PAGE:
Bronze; H. 95 in. (241.3 cm); Diam. 1.06 in. (2.7 cm)
Rogers Fund, 1905 (05.30, 05.47)
In a time when emperors were hard-pressed to maintain their position of power, some ruled for as little as a few months and in many ways were wholly dependent on the fickle attitudes of their armies. Trebonianus Gallus became emperor after the assassination of his predecessor, Decius, and with the support of his army. In his portraiture, most notably on coins and a few sculptures, Gallus continued the iconographic tradition that was intended to present the emperor as a powerful general who could lead the armies and keep order in the empire. This iconography is characterized by a military "buzz-cut" hairstyle, a short, stubble beard, and a stern, even menacing expressionall of which owe their origins to the mature portrait types of Caracalla (r. 21117 A.D.) (40.11.1a).
Reconstructed from several fragments, this statue is remarkable because it is the only large-scale bronze to survive from the third century A.D., as well as the fact that it is one of the relatively few lifesize imperial bronzes to come down from antiquity. Although its identification as Trebonianus is not absolute, the features bear a strong resemblance to the portraits minted on some of his official coins, such as the bronze sestertius illustrated here. The legend on the obverse of this coin identifies the emperor by his full name, Caius Vibius Trebonianus Gallus, and the legend on the reverse shows the goddess Juno Martialis seated in a circular temple with a peacock, her symbolic animal, at her feet. Although there is little evidence about the cult of Juno Martialis, whose temple was located on the Campus Martius in Rome, scholars have proposed that she had healing properties. It is therefore possible that she was here called upon by Gallus to protect himself and the empire from the plague that raged through Rome and became the distinguishing feature of his brief reign.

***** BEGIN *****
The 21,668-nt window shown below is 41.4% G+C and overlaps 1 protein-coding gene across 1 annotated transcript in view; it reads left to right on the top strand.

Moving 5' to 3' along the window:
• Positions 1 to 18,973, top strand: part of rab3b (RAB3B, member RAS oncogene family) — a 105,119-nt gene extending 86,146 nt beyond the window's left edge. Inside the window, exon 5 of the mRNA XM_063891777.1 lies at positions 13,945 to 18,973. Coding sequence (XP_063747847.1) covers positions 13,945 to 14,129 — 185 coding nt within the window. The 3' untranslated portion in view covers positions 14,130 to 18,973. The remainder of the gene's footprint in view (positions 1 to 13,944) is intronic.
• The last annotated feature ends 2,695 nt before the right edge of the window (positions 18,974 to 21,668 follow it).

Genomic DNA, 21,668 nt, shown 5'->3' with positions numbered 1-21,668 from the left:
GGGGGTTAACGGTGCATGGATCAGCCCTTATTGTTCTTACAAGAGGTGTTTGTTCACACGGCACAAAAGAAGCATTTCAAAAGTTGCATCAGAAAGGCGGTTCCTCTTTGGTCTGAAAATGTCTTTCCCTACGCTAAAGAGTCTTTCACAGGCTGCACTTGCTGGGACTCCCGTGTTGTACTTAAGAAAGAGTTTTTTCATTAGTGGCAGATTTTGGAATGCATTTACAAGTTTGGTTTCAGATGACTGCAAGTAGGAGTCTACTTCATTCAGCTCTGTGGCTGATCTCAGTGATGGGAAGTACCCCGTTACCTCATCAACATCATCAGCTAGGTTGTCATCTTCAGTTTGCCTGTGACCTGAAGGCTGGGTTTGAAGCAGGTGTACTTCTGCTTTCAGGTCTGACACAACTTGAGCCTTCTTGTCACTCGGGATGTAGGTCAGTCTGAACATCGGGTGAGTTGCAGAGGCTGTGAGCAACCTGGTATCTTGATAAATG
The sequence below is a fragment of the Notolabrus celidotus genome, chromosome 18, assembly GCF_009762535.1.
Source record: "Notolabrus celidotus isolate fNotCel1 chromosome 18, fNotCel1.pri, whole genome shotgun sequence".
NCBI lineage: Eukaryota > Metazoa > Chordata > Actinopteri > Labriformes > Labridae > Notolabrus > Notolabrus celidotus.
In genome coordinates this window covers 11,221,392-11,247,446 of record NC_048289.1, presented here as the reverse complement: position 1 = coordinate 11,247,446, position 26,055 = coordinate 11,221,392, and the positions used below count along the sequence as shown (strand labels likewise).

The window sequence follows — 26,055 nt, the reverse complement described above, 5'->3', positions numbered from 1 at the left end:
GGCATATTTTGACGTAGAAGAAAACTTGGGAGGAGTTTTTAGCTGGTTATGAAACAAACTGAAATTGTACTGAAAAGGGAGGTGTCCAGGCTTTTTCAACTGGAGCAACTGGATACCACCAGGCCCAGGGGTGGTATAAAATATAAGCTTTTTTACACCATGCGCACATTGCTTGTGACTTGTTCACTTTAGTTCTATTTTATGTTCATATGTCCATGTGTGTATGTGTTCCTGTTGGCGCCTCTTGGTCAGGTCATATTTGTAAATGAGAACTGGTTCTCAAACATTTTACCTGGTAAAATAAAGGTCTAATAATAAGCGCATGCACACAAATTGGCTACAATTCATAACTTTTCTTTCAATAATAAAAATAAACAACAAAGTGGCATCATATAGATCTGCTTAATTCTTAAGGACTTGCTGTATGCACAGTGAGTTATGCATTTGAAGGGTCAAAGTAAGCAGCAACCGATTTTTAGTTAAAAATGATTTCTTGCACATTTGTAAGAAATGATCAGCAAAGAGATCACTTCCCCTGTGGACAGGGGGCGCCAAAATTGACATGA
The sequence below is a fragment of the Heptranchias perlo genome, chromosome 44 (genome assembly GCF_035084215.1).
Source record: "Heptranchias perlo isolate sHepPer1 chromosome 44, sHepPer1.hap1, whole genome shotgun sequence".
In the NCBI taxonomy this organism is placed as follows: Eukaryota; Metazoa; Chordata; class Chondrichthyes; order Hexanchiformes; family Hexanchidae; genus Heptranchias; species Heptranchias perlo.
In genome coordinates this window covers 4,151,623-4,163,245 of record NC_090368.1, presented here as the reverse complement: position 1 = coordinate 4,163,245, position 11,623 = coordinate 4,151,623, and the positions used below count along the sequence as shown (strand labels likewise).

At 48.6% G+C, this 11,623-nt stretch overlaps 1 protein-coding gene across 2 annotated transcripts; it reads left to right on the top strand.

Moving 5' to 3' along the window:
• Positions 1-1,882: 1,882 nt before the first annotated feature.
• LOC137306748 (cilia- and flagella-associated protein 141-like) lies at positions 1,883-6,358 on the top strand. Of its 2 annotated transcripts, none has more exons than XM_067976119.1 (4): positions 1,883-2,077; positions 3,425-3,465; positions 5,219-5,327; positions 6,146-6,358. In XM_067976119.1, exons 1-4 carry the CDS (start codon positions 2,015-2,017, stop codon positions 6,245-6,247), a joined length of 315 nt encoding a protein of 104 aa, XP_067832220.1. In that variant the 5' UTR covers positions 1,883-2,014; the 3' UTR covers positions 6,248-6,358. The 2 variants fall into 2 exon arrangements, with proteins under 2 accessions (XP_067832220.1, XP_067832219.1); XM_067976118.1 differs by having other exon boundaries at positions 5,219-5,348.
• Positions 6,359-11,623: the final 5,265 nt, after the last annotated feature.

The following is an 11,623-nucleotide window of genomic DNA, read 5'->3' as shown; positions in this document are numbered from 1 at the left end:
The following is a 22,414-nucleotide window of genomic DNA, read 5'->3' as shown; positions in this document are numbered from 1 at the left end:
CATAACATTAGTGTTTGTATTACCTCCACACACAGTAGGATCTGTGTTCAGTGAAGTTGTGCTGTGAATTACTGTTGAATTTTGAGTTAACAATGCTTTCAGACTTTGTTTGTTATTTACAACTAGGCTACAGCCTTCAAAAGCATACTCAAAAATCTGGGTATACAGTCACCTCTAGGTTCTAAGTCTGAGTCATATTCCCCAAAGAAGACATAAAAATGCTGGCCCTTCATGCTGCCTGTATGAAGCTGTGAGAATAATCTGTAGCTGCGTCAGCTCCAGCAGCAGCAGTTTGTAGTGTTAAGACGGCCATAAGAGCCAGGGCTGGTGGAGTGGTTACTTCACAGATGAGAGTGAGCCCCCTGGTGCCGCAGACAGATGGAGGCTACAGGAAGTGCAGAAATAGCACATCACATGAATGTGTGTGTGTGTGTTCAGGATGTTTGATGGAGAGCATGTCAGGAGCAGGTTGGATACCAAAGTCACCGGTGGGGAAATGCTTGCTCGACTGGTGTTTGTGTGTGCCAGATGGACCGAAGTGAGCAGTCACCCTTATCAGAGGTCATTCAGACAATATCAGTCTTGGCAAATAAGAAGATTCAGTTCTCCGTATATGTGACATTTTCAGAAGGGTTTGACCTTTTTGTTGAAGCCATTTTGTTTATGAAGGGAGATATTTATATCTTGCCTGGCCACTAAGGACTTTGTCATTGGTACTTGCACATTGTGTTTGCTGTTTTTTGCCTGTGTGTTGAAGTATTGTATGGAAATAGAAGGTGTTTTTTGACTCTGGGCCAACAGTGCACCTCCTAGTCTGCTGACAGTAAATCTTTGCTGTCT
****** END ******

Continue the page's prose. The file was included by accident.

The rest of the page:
The overall intent of this oversized bronze statue seems to have been to intimidate by virtue of its sheer physical presence, and clearly reflects the immense stylistic evolution in Roman portraiture since the time of Augustus. The portrait head shows an incredible emotional intensity that contrasts sharply with the disproportionately large and muscular body. The massive nude body itself resembles that of an athlete or gladiator, such as those in the mosaic pavements of the Baths of Caracalla, rather than what was typical for a representation of an emperor. In fact, the boots Gallus wears are of a type often shown in representations of boxers, and would have been more appropriate for the palaestra, or exercise yard, than the imperial court.
Although his pose is one routinely adopted by Roman emperorsrecalling Greek heroic and athletic nude statuesthe disproportion, wrestling gear, brutish crew cut, and stubble beard no longer evoke the ideals of classical Greece as in the days of Augustus. The technique of negative carving, which had been designed in the early third century for stone portraits of Caracalla, is here successfully used in the decoration of metal. This abbreviated style befits Gallus, an emperor who both achieved and lost the throne at the hands of the soldiers he led.